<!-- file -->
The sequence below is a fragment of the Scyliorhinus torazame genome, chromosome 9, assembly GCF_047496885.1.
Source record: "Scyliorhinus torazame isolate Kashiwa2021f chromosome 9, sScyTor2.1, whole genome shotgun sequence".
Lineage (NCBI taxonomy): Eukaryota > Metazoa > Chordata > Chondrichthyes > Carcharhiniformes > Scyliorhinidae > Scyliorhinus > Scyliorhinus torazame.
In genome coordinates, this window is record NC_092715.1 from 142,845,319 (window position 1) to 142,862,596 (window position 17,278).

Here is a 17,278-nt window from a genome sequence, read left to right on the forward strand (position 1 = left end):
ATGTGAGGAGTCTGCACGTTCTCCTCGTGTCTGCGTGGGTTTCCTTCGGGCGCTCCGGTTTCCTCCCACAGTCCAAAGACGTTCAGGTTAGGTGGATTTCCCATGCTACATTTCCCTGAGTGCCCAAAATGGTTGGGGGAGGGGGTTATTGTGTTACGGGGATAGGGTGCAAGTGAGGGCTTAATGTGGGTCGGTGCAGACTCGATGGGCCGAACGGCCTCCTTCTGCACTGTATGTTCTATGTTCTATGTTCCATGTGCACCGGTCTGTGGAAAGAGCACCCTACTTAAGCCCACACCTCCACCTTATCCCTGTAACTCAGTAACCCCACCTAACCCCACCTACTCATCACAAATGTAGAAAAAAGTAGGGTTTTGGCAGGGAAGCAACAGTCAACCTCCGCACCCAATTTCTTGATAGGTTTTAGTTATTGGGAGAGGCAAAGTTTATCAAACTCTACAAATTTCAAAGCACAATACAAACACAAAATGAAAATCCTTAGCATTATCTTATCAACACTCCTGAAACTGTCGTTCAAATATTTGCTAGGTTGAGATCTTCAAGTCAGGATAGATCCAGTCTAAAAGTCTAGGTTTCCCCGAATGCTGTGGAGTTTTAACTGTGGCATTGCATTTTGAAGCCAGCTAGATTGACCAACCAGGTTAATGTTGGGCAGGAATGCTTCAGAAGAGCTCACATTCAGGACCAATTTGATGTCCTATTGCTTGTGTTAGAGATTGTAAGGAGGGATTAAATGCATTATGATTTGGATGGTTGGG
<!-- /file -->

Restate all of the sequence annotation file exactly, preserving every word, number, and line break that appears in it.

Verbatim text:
The sequence below is a fragment of the Scyliorhinus torazame genome, chromosome 9, assembly GCF_047496885.1.
Source record: "Scyliorhinus torazame isolate Kashiwa2021f chromosome 9, sScyTor2.1, whole genome shotgun sequence".
Lineage (NCBI taxonomy): Eukaryota > Metazoa > Chordata > Chondrichthyes > Carcharhiniformes > Scyliorhinidae > Scyliorhinus > Scyliorhinus torazame.
In genome coordinates, this window is record NC_092715.1 from 142,845,319 (window position 1) to 142,862,596 (window position 17,278).

Here is a 17,278-nt window from a genome sequence, read left to right on the forward strand (position 1 = left end):
ATGTGAGGAGTCTGCACGTTCTCCTCGTGTCTGCGTGGGTTTCCTTCGGGCGCTCCGGTTTCCTCCCACAGTCCAAAGACGTTCAGGTTAGGTGGATTTCCCATGCTACATTTCCCTGAGTGCCCAAAATGGTTGGGGGAGGGGGTTATTGTGTTACGGGGATAGGGTGCAAGTGAGGGCTTAATGTGGGTCGGTGCAGACTCGATGGGCCGAACGGCCTCCTTCTGCACTGTATGTTCTATGTTCTATGTTCCATGTGCACCGGTCTGTGGAAAGAGCACCCTACTTAAGCCCACACCTCCACCTTATCCCTGTAACTCAGTAACCCCACCTAACCCCACCTACTCATCACAAATGTAGAAAAAAGTAGGGTTTTGGCAGGGAAGCAACAGTCAACCTCCGCACCCAATTTCTTGATAGGTTTTAGTTATTGGGAGAGGCAAAGTTTATCAAACTCTACAAATTTCAAAGCACAATACAAACACAAAATGAAAATCCTTAGCATTATCTTATCAACACTCCTGAAACTGTCGTTCAAATATTTGCTAGGTTGAGATCTTCAAGTCAGGATAGATCCAGTCTAAAAGTCTAGGTTTCCCCGAATGCTGTGGAGTTTTAACTGTGGCATTGCATTTTGAAGCCAGCTAGATTGACCAACCAGGTTAATGTTGGGCAGGAATGCTTCAGAAGAGCTCACATTCAGGACCAATTTGATGTCCTATTGCTTGTGTTAGAGATTGTAAGGAGGGATTAAATGCATTATGATTTGGATGGTTGGG